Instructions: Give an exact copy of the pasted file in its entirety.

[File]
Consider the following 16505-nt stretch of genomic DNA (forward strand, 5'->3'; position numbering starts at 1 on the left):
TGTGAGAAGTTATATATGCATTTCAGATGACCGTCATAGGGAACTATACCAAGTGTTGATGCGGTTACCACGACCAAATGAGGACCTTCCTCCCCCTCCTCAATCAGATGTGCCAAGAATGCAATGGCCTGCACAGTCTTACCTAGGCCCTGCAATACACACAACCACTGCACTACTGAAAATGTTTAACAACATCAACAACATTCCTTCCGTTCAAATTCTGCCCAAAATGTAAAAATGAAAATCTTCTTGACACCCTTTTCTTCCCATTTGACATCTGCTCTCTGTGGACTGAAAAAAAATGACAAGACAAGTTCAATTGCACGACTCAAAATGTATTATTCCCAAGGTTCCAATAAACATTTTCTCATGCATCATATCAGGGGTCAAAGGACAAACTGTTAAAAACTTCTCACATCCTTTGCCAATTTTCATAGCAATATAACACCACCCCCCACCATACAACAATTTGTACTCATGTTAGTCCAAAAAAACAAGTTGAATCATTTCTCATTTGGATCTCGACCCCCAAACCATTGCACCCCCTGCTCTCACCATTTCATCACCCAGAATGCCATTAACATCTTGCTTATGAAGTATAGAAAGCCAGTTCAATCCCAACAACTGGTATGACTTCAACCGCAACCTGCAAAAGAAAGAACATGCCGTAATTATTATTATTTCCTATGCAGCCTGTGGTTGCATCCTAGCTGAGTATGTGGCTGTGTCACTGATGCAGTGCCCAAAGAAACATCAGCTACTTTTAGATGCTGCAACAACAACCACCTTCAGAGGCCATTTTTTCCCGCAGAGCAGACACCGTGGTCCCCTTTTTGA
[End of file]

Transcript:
Consider the following 16505-nt stretch of genomic DNA (forward strand, 5'->3'; position numbering starts at 1 on the left):
TGTGAGAAGTTATATATGCATTTCAGATGACCGTCATAGGGAACTATACCAAGTGTTGATGCGGTTACCACGACCAAATGAGGACCTTCCTCCCCCTCCTCAATCAGATGTGCCAAGAATGCAATGGCCTGCACAGTCTTACCTAGGCCCTGCAATACACACAACCACTGCACTACTGAAAATGTTTAACAACATCAACAACATTCCTTCCGTTCAAATTCTGCCCAAAATGTAAAAATGAAAATCTTCTTGACACCCTTTTCTTCCCATTTGACATCTGCTCTCTGTGGACTGAAAAAAAATGACAAGACAAGTTCAATTGCACGACTCAAAATGTATTATTCCCAAGGTTCCAATAAACATTTTCTCATGCATCATATCAGGGGTCAAAGGACAAACTGTTAAAAACTTCTCACATCCTTTGCCAATTTTCATAGCAATATAACACCACCCCCCACCATACAACAATTTGTACTCATGTTAGTCCAAAAAAACAAGTTGAATCATTTCTCATTTGGATCTCGACCCCCAAACCATTGCACCCCCTGCTCTCACCATTTCATCACCCAGAATGCCATTAACATCTTGCTTATGAAGTATAGAAAGCCAGTTCAATCCCAACAACTGGTATGACTTCAACCGCAACCTGCAAAAGAAAGAACATGCCGTAATTATTATTATTTCCTATGCAGCCTGTGGTTGCATCCTAGCTGAGTATGTGGCTGTGTCACTGATGCAGTGCCCAAAGAAACATCAGCTACTTTTAGATGCTGCAACAACAACCACCTTCAGAGGCCATTTTTTCCCGCAGAGCAGACACCGTGGTCCCCTTTTTGA